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Tough times for IC startups

Posted: 24 Jun 2009 ?? ?Print Version ?Bookmark and Share

Keywords:IC startup? UWB? venture capital? consumer electronics?

Tan: The startup window has shrunk.

VC shakeout
VCs also faces a shakeout, said Rappaport. The eight- to ten-year contracts signed with limited investment partners back in the twilight of the dotcom boom are coming up for renewal. Or not.

"We've grown to a multiple of what we should be," Rappaport said of the venture sector. "Now the money is drying up suddenly [and] it will be a little bit hard over next ten years to raise funds [until the] numbers come back into balance [so] the number of VC firms and their sizes will decline," he said.

"I think you'll see a lot of change in the VC sector in the next two to three years," said Stevens. "You will see some VC funds break up and others that can't raise money due to poor performance," he added.

Some opportunities remain in silicon startups for diehard investors. Tan of Walden is working with several companies he calls "cross-border investments," startups that have the lion's share of their staff in China, India or Taiwan.

"I have built three chip companies for less than $25 million this way, so it can be done," said Tan who helped bring the venture model to Asia and sits on the board of China's Huaya Microelectronics.

"The semiconductor center of gravity is moving West from Silicon Valley, and it's about at Guam right now," quipped Stevens who has a couple early stage investments in chip startups in China where costs are lower.

Stevens has also been studying a model used in the biotech industry. Big companies help fund startups and once their products are ready to go they buy up the companies outright in what amounts to pre-arranged marriages.

The startups save the costs of rolling out sales, marketing and support teams. Cisco Systems used a version of this model to get into storage networking markets with startups Andiamo and Nuova Systems.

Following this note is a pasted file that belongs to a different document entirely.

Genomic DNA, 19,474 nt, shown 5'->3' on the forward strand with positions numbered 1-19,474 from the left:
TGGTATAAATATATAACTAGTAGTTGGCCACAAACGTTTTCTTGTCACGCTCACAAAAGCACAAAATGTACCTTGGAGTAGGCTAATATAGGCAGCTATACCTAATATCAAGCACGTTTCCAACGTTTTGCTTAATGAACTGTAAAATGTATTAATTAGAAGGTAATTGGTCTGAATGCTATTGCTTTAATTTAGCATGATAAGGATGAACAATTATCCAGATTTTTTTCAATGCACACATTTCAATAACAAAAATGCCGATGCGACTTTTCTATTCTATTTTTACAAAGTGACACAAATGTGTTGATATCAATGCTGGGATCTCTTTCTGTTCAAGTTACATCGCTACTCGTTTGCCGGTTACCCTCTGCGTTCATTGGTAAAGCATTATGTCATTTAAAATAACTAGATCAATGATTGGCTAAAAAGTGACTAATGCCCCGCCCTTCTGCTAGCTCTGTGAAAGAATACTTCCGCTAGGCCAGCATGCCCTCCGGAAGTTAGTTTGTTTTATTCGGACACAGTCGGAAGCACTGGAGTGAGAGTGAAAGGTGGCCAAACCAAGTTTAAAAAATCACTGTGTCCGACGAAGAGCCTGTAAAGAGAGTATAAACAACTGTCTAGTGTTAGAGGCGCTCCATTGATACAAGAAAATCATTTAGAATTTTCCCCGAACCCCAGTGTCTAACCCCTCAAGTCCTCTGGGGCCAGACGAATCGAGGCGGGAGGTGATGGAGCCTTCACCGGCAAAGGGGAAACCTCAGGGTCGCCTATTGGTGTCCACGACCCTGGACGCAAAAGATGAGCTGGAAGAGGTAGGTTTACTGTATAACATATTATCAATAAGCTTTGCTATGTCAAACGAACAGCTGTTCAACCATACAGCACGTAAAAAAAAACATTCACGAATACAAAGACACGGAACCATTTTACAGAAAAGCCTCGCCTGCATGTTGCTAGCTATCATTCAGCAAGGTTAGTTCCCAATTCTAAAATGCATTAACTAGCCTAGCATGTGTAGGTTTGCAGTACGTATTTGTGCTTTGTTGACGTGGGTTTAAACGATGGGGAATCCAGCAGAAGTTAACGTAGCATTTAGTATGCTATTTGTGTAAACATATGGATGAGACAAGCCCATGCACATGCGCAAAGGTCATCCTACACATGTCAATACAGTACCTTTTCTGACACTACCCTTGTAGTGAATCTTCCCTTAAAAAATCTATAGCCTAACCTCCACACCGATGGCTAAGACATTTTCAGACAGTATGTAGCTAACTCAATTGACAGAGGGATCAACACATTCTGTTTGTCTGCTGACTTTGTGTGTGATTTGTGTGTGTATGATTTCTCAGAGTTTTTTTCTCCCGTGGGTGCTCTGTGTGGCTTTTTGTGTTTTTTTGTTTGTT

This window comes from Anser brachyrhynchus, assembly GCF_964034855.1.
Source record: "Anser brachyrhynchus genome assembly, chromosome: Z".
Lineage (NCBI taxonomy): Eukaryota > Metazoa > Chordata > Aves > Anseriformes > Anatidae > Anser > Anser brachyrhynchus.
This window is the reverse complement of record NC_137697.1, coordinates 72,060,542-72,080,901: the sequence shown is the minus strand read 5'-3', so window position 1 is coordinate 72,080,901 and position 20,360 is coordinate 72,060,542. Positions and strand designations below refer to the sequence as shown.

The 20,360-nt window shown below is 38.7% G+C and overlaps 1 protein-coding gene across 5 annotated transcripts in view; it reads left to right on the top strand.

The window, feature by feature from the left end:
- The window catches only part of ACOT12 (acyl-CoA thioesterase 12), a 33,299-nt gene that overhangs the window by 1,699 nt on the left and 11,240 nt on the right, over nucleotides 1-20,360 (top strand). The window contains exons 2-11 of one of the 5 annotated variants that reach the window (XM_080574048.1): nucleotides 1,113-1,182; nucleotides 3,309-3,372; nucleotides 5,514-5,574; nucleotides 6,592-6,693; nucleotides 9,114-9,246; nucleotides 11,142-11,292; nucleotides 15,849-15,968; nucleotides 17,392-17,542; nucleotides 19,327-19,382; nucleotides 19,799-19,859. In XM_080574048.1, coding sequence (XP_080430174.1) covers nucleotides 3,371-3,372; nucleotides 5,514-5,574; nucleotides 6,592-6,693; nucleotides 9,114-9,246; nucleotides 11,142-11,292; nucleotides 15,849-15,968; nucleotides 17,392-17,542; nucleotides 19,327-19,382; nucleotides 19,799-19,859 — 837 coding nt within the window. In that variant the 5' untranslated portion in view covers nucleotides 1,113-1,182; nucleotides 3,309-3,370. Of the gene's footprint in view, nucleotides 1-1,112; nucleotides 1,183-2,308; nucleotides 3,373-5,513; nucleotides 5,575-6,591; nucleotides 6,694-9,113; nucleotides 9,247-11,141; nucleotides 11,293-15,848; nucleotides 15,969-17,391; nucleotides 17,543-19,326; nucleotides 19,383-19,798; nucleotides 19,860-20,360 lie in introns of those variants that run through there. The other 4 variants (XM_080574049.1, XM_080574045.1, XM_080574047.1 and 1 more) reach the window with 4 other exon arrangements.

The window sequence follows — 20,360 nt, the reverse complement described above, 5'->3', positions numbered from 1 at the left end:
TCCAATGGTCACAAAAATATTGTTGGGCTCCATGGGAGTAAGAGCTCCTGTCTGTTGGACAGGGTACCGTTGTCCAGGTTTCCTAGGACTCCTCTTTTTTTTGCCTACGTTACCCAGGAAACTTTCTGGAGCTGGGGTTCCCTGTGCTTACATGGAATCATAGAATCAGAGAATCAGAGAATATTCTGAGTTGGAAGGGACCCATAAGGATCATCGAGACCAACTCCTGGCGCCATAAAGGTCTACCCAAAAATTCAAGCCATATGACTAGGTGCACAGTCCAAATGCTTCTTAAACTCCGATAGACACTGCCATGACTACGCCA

Other opportunities will emerge as the industry reaches what may be the end of CMOS scaling, perhaps around the 10nm node. "There has to be a breakthrough in investing on component companies because there has to be a discontinuous change," said Stevens.

Rappaport talks about new "horizontal" plays in semiconductor investing that avoid the high verification and support costs. For instance, he is backing Unity Semiconductor, a startup working on an alternative to NAND flash that because of its regular cell structure and low functional complexity faces low tape out and verification costs.

Both Rappaport and Tan are moving into more analog and mixed-signal investments. Such technologies typically require less advanced process technologies yet they can be key to emerging video and communications markets.

For example, August Capital is backing Scintera Networks, a startup Rappaport says is making a high-speed analog signal processor that will be cheaper and more power efficient than DSPs.

"These chips are relatively low cost and we can build them with a small team, so we are not spending $25 million but $5 to 6 million," he said.

Whatever the direction, some veterans like Tan plan to stay in the semiconductor game for the long haul.

"We make five to seven investments in semiconductors every year, and we will continue at that pace," said Tan. "I am a diehard semiconductor guy, that's what I do," he said.

- Rick Merritt
EE Times


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